However, if you do know what might go wrong, and you don't put an if statement or something to check for it, then you are just being lazy. Allowing the exception handler to be the catch-all for stuff you know could happen is lazy, and it will come back to haunt you later, because you will be trying to fix a situation in your exception handler based on a possibly false assumption.

If you put logic in your exception handler to determine what exactly happened, then you would be quite stupid for not putting that logic inside the try block.

Exception handlers are the last resort, for when you run out of ideas/ways to stop something from going wrong, or things are beyond your ability to control. Like, the server is down and times out and you can't prevent that exception from being thrown.

Finally, having all the checks done up front shows what you know or expect will occur and makes it explicit. Code should be clear in intent. What would you rather read?

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Not true at all : " Essentially you are using the exception for an else statement, if you are using it for control flow. " If you use it for control flow, you know what you catch exactly and never use a general catch, but a specific one of course! –  Peter Apr 8 '09 at 16:05

You might be interested in having a look at Common Lisp's condition system which is a sort of generalization of exceptions done right. Because you can unwind the stack or not in a controlled way, you get "restarts" as well, which are extremely handy.

This doesn't have anything much to do with best practices in other languages, but it shows you what can be done with some design thought in (roughly) the direction you are thinking of.

Of course there are still performance considerations if you're bouncing up and down the stack like a yo-yo, but it's a much more general idea than "oh crap, lets bail" kind of approach that most catch/throw exception systems embody.

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Apart from the reasons stated, one reason not to use exceptions for flow control is that it can greatly complicate the debugging process.

For example, when I'm trying to track down a bug in VS I'll typically turn on "break on all exceptions". If you're using exceptions for flow control then I'm going to be breaking in the debugger on a regular basis and will have to keep ignoring these non-exceptional exceptions until I get to the real problem. This is likely to drive someone mad!!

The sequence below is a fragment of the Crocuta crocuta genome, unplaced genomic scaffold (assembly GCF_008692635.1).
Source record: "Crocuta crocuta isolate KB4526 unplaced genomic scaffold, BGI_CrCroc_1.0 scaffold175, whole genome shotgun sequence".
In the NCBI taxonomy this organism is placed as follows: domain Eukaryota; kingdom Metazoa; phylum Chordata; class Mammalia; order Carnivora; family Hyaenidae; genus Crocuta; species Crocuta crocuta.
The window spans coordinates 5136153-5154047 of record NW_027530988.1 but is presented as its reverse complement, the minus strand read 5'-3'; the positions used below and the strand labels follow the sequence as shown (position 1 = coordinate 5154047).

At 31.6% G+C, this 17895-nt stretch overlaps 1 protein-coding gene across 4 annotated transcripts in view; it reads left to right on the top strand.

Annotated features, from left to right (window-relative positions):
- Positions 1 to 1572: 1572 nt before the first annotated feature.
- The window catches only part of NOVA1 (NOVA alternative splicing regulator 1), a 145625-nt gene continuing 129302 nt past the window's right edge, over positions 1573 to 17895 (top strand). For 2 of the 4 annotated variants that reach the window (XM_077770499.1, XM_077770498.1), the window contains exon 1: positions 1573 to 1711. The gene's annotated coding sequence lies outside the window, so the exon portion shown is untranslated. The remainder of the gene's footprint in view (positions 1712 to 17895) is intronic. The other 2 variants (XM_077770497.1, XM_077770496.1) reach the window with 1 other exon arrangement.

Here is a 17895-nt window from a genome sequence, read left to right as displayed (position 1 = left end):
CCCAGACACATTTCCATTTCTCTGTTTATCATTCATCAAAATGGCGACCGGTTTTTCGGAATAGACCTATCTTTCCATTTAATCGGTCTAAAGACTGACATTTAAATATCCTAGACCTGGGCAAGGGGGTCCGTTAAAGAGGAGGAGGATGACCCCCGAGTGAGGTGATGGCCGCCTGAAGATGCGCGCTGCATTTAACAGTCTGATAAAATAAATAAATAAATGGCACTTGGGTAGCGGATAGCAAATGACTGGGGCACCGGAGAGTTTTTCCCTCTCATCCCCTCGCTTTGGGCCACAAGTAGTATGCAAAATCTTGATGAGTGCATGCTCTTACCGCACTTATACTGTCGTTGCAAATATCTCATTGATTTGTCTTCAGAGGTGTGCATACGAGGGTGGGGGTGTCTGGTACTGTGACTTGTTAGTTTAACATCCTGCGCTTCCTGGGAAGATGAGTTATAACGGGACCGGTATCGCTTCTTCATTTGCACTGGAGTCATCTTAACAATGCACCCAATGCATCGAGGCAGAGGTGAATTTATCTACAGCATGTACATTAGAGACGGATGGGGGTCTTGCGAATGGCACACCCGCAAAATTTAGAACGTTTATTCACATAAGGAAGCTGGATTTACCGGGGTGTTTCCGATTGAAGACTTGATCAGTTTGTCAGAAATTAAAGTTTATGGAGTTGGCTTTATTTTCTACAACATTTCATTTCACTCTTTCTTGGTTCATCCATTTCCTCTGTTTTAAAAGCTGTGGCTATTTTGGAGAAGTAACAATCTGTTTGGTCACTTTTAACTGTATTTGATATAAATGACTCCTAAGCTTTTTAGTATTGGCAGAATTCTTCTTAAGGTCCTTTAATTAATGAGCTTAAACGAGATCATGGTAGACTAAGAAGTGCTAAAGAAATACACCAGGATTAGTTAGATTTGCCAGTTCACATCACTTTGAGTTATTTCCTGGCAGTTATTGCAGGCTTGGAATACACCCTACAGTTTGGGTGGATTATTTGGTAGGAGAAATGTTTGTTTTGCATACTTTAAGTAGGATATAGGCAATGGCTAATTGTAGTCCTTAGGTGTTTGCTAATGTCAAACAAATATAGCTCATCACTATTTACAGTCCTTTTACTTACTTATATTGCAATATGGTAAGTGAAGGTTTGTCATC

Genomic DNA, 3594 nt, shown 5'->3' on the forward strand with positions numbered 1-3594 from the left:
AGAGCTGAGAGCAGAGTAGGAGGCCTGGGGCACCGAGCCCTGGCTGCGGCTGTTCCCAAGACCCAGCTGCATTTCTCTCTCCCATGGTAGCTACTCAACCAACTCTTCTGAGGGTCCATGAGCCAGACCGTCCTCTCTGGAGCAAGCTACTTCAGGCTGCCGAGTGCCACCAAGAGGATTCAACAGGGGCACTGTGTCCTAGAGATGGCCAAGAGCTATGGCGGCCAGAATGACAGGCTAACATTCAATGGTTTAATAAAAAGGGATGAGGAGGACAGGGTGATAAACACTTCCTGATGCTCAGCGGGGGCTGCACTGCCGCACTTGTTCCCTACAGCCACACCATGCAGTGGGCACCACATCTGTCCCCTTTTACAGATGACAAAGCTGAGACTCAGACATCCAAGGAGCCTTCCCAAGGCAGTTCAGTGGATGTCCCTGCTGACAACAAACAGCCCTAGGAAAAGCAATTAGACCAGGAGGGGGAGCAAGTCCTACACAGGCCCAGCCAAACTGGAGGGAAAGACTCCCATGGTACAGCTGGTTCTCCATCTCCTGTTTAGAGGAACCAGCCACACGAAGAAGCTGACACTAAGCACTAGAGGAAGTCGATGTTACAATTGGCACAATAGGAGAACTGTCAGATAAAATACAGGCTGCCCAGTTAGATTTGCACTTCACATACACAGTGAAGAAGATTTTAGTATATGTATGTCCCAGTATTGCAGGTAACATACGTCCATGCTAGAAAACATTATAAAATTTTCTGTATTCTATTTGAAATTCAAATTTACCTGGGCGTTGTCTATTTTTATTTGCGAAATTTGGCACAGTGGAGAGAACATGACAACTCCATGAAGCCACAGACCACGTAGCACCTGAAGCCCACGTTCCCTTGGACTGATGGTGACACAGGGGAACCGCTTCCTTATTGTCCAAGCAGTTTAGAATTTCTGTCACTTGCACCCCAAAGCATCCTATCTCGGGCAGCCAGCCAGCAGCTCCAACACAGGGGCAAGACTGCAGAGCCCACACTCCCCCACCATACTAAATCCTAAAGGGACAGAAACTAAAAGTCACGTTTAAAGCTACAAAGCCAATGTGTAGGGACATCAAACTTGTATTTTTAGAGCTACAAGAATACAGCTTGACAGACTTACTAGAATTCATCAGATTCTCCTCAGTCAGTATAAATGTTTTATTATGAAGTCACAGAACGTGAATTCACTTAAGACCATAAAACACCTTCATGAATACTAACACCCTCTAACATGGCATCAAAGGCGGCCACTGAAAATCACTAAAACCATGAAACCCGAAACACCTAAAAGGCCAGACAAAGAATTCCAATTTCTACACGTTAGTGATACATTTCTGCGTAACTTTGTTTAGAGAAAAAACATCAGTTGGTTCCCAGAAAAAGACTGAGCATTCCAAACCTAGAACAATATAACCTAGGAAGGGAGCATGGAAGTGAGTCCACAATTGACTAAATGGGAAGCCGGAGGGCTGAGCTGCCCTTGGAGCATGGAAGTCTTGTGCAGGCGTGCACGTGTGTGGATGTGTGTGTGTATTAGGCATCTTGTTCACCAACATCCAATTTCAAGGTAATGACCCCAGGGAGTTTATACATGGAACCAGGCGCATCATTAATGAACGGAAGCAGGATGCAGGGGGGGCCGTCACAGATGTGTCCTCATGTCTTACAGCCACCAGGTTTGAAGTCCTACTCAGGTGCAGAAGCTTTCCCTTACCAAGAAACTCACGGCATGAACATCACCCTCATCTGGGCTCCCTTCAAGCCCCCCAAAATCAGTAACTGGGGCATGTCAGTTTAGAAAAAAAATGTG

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I already handeld that one higer : Debugging on all exceptions : the same, that's just done because the design not to use exceptions is common. My question was : why is it common in the first place? –  Peter Apr 8 '09 at 18:24

You can use a hammer's claw to turn a screw, just like you can use exceptions for control flow. That doesn't mean it is the intended usage of the feature. The if statement expresses conditions, whose intended usage is controlling flow.

If you are using a feature in an unintended way while choosing to not use the feature designed for that purpose, there will be an associated cost. In this case, clarity and performance suffer for no real added value. What does using exceptions buy you over the widely-accepted if statement?

Said another way: just because you can doesn't mean you should.

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Are you saying that there is no need for exception, after we have got if for normal use or use of execptions is not intended because it is not intended (circular argument)? –  Val Sep 2 '13 at 19:16
@Val: Exceptions are for exceptional situations - if we detect enough to throw an exception and handle it, we have enough information to not throw it and still handle it. We can go straight to the handling logic and skip the expensive, superfluous try/catch. –  Bryan Watts Sep 2 '13 at 20:20

Since you formulated a hypothesis you should also cite corroborating evidence/reasons. Name one reason why your code is superior to a much shorter, self-documenting if statement.

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Things are not always that simple. It could be that one had to perform a lot of computation in order to make sure that an exception will not be thrown. The same computation will be made a second time, to make things worse. And, if it is a checked exception, you'll have to catch it anyway. –  Ingo Apr 8 '09 at 10:50
OK, omit checked exceptions for a second, they are another matter; if the validity computation is expensive/difficult, why not abstract it in another method that gets called appropriately, and preferrably only once. Anyway, I'm not contesting the claim itself; I am contesting this particular example –  Konrad Rudolph Apr 8 '09 at 11:59
(cont’d) and the onus is not on me to disprove an assertion I haven’t even made. It’s the other way round. –  Konrad Rudolph Apr 8 '09 at 12:00
In this example, an IF is absolutely out of question. How is the client supposed to know whether an overflow will happen? This would mean he'd need detailed knowledge of the implementation of Date, TimeSpan and so on. –  Ingo Apr 8 '09 at 13:24
But the code is not on the client side. It's inside the class' implementation (or rather, a derived class; here, the base class would have to offer an appropriate check method, as I've already mentioned). To repeat: I don't contest the validity of exceptions for flow control, only of the argument. –  Konrad Rudolph Apr 8 '09 at 14:00

I feel that there is nothing wrong with your example. On the contrary, it would be a sin to ignore the exception thrown by the called function.

In the JVM, throwing an exception is not that expensive, only creating the exception with new xyzException(...), because the latter involves a stack walk. So if you have some exceptions created in advance, you may throw them many times without costs. Of course, this way you can't pass data along with the exception, but I think that is a bad thing to do anyway.